Nearly 30 new University of Minnesota graduate students are finishing a seven-week orientation program to better acclimate them to campus before their classes start this fall. “It is a boot camp,” says Dr. Noro Andriamanalina, director of academic and professional development for the school’s Office for Diversity in Graduate Education.
Andriamanalina, also director of the U’s Diversity of Views and Experiences (DOVE) summer institute, says that 26 of the 28-member group are Black or another person of color — the largest such class since the program started in 1998.
According to the 2014 Survey of Earned Doctorates, there has been a 70 percent increase in the number of doctorates awarded to Blacks in all fields over the past 20 years — from four percent in 1994 to 6.4 percent in 2014.
A further data breakdown shows the top fields percentage-wise where Blacks receive doctorates: education research (22.8), education administration (13.3), business management and administration (11.2), health sciences (11.4), social sciences (10.6) and communication (8.2).
Dr. Abdi Warfa, a biological science professor in his first faculty year at Minnesota, gives advice to the DOVE students, such as having a good mentor who will guide them both professionally and personally during their academic time at the school.
“I got my Ph.D. from here” in four years, says Warfa, who adds that the average for science is five years. “I came back here to do research and do less teaching” as opposed to his former teaching position at Metro State University in St. Paul.
“What I really wanted to see is the importance of building a portfolio on what they want to do after they graduate,” says Warfa. “Often they think their [graduate] work can change the world, and it is a nice feeling, but at the same time, it’s unlikely to have that impact [while they are in school]. So I wanted to give them advice to use this opportunity.”
“I think this program is excellent,” says Suzanne Cade of Tuskegee, Alabama, who begins her first year this fall in her doctorate program: comparative and international development education. “I am still developing my professional goals” with the possibility of working with the U.S. Department of Education, the United Nations, or another country’s educational ministry after she earns her degree.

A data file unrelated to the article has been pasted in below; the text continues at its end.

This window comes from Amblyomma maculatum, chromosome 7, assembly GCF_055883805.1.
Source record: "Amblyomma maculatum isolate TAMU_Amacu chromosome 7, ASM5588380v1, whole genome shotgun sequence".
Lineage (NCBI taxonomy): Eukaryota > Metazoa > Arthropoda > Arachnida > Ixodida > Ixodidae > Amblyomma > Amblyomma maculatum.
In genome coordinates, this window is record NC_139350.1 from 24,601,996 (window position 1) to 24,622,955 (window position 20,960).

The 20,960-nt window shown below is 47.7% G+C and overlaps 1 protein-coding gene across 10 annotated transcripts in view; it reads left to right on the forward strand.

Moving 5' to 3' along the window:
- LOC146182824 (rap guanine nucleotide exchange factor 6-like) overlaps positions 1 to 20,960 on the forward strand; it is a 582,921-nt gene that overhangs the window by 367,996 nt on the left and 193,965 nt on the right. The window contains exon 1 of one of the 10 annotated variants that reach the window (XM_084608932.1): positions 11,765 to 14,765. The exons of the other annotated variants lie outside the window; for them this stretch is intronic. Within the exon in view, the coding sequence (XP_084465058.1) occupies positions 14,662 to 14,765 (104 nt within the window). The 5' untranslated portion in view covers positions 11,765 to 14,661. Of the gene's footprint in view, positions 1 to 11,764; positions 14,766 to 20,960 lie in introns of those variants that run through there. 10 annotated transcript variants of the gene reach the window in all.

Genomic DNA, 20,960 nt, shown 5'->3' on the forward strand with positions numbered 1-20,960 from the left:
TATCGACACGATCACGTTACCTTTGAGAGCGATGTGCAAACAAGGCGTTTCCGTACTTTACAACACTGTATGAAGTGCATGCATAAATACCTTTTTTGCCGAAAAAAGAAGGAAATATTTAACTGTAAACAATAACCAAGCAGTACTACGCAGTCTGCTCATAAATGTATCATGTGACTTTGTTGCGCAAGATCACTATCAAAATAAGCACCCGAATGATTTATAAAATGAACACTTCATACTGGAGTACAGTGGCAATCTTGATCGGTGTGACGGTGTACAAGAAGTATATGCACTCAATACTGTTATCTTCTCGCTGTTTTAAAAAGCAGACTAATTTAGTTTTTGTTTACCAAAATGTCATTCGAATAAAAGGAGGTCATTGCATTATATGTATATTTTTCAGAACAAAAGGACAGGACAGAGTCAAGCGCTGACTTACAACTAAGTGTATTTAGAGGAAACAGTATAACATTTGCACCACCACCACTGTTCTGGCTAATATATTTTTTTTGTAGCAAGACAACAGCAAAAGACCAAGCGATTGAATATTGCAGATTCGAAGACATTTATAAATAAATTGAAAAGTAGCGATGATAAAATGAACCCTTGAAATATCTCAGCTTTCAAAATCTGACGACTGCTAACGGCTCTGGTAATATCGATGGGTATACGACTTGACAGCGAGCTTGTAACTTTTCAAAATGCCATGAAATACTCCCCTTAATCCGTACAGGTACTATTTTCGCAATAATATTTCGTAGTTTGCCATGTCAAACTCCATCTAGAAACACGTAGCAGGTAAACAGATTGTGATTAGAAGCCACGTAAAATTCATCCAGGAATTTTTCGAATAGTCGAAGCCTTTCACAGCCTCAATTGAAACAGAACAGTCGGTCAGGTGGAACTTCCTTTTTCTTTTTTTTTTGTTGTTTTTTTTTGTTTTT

Cade earned a B.A. degree in English at Tuskegee (2009), then an M.A. in international education policy at Harvard (2010). “I worked for a few years after I graduated from Harvard” in admissions at Tuskegee and in an adult education program. “I wanted to understand education from a different perspective, so I joined Teach for America in Alabama teaching middle-school students [2013-15]. I wanted to come back to the classroom, but as a student, to sharpen my scholarship and research skills and develop more as a scholar.
“The preparation I received at Tuskegee University was an important foundation. [It] prepared me as a student, as an aspiring scholar, and was so supportive. I feel like the preparation helped me be the student that was prepared to enter graduate school whether it was at Harvard or at the University of Minnesota. It helped me as a researcher…when I chose to study abroad where there I was a minority. It has stayed with me throughout my academic career.”
A colleague from Harvard and former ‘U’ student “highly recommended” the school, continues Cade. “That really got me to look into the international development education program a little bit closer. I visited the school and felt a warm welcome, really enjoyed the reception, the faculty and the students. It was a very supportive atmosphere here. I knew it was the school for me.”
The DOVE program is unique, she notes. “I have been in summer programs before, [but this is] a different type of program because it focuses on establishing a community and also providing us information and resource and support systems to be successful throughout the graduate experience.”
Warfa says he wants to strongly urge Black graduate students to not only get their degrees but to pursue teaching opportunities as well “so we can see the diversity in the classroom. When I teach a class, so many African American students come to me and say, ‘It’s nice to see [a Black professor].’ Not all of them are going into academia, [but] we want to encourage these students to be in the classroom.”
“I am looking forward to the [fall] semester,” declares Cade. “The summer institute is very supportive. I really appreciate that we get to practice our research this summer, but to also have seminars that are structured and directly relate to the needs of the graduate student.”
Cade says she is eager to “learn from other scholars. I feel honored to have this opportunity and look forward to being in the Ph.D. program.”
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